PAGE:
Secretary of Education makes impromptu visit to Minnechaug
By Chris Mazachrism@thereminder.com
WILBRAHAM – Making an impromptu visit, Secretary of Education Matthew Malone met with Hampden-Wilbraham Regional School District Administrators on Nov. 26, offering praise for the new Minnechaug Regional High School building and the staff working within its walls.
Malone made the stop in Wilbraham prior to the announcement that University of Massachusetts had chosen Tower Square for its Springfield satellite location, speaking with Superintendent M. Martin O’Shea, Hampden-Wilbraham School Committee Chair Peter Salerno and Minnechaug Principal Stephen Hale before touring the new high school.
He explained he has been touring schools throughout the Commonwealth at the behest of Gov. Deval Patrick in an effort to share ideas not only between his office and school districts, but between the districts themselves.
“What the governor is really serious about is the replicating of practices to get at achievement results,” Malone said.
Salerno said getting face time with Malone was crucial for strengthening the relationship between the district and the state.
“I think we look at ourselves as partners with the state in the education of our kids,” he said. “Locally, we benefit from experiences throughout the state, so anytime we have the opportunity to bring our positions or our views forward, it benefits all of us. He’s going to take away an image of our district that is very positive and very powerful and that will pay dividends for us in the years to come.”
O’Shea concurred, calling the brief meeting a “learning experience for both parties.”
“We were able to learn about developments at the state level and he was able to learn some very interesting things about this district,” he said. “We also took the opportunity to advocate for our local concerns.”
Malone said he was particularly impressed with the way Minnechaug staff was able to blend new technologies and contemporary learning tools with classic teaching methods.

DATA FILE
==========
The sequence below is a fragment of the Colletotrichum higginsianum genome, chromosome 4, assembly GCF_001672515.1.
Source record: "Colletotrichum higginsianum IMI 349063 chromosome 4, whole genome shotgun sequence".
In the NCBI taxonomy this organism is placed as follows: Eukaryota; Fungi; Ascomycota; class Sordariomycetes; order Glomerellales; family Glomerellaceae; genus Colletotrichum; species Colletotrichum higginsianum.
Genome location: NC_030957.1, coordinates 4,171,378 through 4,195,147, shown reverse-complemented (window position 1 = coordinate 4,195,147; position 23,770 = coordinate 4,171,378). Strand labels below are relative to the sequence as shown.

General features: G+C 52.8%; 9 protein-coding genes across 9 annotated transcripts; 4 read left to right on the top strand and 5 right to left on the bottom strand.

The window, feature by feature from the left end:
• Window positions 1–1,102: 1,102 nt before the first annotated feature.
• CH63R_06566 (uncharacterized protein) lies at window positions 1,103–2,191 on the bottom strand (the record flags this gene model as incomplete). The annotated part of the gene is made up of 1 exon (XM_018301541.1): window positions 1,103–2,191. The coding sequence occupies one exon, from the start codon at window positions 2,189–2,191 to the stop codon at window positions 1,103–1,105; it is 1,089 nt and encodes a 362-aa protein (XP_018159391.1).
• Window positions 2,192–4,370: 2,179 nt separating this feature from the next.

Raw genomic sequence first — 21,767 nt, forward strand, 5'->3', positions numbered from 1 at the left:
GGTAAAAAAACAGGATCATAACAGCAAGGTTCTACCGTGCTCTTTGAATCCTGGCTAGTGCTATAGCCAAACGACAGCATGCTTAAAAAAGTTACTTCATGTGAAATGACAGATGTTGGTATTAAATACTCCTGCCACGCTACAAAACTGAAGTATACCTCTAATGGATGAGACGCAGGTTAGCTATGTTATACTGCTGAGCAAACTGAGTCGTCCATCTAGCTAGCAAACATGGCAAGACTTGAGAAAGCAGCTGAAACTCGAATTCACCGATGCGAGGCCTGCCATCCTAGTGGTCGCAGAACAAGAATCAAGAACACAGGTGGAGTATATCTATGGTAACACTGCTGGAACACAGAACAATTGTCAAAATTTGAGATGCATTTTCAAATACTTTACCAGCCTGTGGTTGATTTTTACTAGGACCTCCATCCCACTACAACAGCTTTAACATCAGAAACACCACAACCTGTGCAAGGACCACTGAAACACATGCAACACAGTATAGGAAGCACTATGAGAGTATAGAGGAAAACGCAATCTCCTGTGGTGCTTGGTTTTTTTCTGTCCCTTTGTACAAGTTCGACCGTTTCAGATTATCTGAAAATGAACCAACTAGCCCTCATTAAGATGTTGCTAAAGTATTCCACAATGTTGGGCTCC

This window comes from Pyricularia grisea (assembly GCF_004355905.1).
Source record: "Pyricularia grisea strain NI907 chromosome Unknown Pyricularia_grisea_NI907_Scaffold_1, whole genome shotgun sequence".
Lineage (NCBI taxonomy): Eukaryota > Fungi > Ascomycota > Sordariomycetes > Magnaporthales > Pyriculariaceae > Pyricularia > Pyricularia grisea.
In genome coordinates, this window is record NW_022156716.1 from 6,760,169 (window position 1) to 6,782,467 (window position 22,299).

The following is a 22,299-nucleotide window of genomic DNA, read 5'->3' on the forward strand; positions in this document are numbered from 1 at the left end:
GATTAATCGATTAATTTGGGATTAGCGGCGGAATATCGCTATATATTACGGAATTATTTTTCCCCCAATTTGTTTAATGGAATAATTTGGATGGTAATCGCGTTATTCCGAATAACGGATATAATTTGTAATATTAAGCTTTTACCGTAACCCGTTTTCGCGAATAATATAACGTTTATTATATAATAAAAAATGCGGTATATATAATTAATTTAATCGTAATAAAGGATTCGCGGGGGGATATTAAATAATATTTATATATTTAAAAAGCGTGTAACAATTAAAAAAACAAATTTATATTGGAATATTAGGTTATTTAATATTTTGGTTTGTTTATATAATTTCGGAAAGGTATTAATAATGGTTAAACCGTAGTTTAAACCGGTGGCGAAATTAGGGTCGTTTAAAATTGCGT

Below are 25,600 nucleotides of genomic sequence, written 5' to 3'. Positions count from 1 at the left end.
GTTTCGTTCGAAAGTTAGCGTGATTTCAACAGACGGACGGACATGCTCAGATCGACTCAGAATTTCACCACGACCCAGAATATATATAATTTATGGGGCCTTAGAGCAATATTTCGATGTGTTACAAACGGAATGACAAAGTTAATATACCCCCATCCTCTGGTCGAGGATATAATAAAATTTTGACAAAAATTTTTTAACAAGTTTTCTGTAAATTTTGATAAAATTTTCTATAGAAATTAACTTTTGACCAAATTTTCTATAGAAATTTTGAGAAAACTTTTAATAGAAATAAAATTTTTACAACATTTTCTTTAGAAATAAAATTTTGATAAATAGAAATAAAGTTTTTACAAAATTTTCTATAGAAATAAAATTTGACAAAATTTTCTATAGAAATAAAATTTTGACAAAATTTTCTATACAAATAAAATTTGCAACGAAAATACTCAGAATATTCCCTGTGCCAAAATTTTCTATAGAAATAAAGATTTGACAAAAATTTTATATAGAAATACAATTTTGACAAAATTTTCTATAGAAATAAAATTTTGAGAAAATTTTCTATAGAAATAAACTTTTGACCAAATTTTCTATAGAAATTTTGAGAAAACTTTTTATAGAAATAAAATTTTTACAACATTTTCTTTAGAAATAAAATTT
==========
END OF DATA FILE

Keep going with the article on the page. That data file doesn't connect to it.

“They never lost their comprehensive, traditional values, but they are allowing for new ideas and innovation to help them shape what the future of the school looks like,” he said.
The new building, which O’Shea told him he believed was the most cost-effective Massachusetts School Building Authority new construction project in the state, played a big role in the positive energy in the building, Malone added.
“The building encourages a sense or pride and ownership, which are really cool things,” he said. “It’s good to be a student here and these kids are excited.”
Malone also met with students working in computer and robotics labs and touted his office’s “Go Public” campaign, which encourages Massachusetts high school students to enroll in state colleges and universities.
“It was great to see him interacting with the students,” Hale said. “I think the kids appreciated having that real-life experience with a statewide political figure. He was very genuine, really down to earth.”
He also had the opportunity to sit down with students taking advantage of the school’s internship program; something he said was crucial to 21st century learning as well as the future of certain industries.
“We know when kids get connected, they do better in school,” he said. “It opens up doors and helps us close gaps across a lifespan and helps generate economic growth.”
He added that Minnechaug’s internship program, which boasts approximately 100 students, was the largest he had seen.